By Simon Dzurjak, Data Analyst
Satellites orbiting the Earth allow us to gather insights about farms and the crops they are producing at unprecedented spatial and temporal resolutions. This is one of the key features of Agricompas’ approach to digitising agricultural value chains and providing value to the sector.
Remote Sensing and Big Data
Remote sensing and Earth observation have not been left behind in the current big data revolution, with a large and ever-growing number of both open and commercial datasets providing years, sometimes decades, of historical data, ready to explore using big data techniques.
At Agricompas, we are using imagery from satellites such as Sentinel-2 to monitor farms and develop models to predict the crop phenology, health and yields. This is in combination with ground-sourced data such as weather stations and soil tests as part of our EcoProMIS platform.
Processing Satellite Images
Whilst satellite imagery in its raw form is intriguing to look at, it does not tell us enough to be immediately helpful, therefore it must be refined further into various indices and biophysical parameters.
Crops are complex, living, plant organisms which interact with various wavelengths of the electromagnetic (EM) spectrum in a variety of ways. When monitoring crops using satellite imagery, we can use the various reflectance and absorption characteristics of plants in the visible and infra-red portion of the EM spectrum to our advantage and use mathematical methods to derive vegetation indices, each of which highlights a certain property of the crop.
The vegetation index data derived from satellite images can then be correlated with various biophysical parameters of the crops and insights about crop health and potential yields can then be modelled and monitored, giving farmers the insights they need.
Real-time Data for Farmers
Over the last few weeks, a large pipeline to mine valuable data from satellite images has been under development at Agricompas. The products derived by this pipeline will soon be used in machine learning models and crop modelling to develop accurate predictive models.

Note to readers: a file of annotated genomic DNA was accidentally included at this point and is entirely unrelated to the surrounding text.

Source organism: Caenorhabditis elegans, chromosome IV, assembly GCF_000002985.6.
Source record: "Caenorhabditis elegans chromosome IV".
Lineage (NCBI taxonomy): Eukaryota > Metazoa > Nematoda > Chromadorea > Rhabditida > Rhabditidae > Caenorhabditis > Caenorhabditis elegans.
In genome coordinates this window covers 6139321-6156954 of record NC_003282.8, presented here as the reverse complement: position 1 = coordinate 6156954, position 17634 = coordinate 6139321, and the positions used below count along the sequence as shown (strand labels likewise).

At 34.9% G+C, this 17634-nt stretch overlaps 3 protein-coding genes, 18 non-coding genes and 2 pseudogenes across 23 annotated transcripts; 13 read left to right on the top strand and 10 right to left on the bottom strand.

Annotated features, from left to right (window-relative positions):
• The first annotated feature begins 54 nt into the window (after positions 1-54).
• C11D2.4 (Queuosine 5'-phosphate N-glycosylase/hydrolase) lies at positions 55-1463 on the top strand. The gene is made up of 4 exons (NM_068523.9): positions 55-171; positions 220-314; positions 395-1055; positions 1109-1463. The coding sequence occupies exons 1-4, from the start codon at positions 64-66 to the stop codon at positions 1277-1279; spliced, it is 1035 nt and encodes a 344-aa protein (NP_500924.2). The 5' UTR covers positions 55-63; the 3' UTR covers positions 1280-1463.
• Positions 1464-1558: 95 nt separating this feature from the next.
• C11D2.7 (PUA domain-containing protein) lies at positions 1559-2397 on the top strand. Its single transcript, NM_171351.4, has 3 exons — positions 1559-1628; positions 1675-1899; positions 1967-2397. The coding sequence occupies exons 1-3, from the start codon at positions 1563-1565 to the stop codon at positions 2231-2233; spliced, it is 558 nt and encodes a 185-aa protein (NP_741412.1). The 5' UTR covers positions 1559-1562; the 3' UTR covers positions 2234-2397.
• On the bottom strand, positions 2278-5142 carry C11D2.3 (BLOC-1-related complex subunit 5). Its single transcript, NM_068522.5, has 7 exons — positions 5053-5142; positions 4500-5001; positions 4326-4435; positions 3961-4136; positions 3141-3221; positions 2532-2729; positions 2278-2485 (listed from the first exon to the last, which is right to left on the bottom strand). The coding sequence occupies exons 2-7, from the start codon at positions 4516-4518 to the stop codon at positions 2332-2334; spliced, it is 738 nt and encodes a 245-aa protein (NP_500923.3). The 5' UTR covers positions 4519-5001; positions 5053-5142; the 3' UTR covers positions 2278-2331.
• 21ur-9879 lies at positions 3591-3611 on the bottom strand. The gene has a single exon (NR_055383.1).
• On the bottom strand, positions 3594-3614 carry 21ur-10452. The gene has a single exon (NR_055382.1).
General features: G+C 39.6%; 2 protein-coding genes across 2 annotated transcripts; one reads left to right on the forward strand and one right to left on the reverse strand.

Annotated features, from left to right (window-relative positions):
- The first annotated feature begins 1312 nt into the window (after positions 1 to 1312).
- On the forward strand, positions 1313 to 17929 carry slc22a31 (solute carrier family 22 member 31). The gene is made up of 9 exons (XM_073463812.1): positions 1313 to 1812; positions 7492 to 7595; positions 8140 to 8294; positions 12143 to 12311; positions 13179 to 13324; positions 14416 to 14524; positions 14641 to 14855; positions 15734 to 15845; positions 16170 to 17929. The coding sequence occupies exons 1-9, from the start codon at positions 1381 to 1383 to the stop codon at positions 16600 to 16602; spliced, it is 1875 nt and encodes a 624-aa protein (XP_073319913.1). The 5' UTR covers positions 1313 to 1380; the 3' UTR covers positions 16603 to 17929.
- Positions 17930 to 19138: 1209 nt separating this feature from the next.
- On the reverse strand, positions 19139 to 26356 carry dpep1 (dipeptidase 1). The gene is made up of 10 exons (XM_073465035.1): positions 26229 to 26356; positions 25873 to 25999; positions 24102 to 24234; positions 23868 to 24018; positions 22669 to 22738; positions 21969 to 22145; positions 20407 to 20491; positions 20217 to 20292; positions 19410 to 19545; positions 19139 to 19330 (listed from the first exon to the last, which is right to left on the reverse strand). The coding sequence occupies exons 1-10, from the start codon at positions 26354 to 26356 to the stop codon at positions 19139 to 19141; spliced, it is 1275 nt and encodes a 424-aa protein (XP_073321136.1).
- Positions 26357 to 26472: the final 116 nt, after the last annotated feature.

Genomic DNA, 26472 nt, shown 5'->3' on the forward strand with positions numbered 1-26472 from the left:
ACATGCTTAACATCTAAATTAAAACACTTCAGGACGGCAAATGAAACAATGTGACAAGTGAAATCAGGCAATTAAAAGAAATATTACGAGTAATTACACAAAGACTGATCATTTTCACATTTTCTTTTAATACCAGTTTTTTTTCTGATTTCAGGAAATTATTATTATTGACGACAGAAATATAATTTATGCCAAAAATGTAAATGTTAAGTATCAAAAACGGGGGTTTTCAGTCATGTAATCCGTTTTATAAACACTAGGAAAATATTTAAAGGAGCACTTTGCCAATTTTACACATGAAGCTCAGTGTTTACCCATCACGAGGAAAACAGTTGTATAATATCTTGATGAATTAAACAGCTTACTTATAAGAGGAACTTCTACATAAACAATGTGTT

We are now in the final stages of putting finishing touches on the pipeline and testing it, ensuring that everything runs smoothly. Soon, the pipeline will be deployed to our cloud environment, where it will run automatically, and continually process the satellite images.
This will allow us to process an image as soon as it becomes available to us, letting us always have up to date and quick results about the farms we are monitoring.
Additionally, we are making sure that the latest imagery of the farms we are monitoring is available to the farmers via our knowledge services application.
We are extracting individual farm data from the large satellite images, so that the farmers can visualise the farms they are interested in, and do not have to manually locate their farm in the satellite image scene.
Farmers and other users will be able to visualise both true-colour imagery, as well as derived indices such as NDVI, giving a bird’s eye view of farms, highlighting issues such as unhealthy crops and allowing for quick responses before these issues turn into problems.
Automating the mining of the satellite imagery for valuable data has been a very exciting project to work on and brings a lot of additional value to the EcoProMIS platform. We are continuing to make sure that all of the data we work with is accurate, with advanced models producing reliable results, and supporting our users in undertaking the best decisions.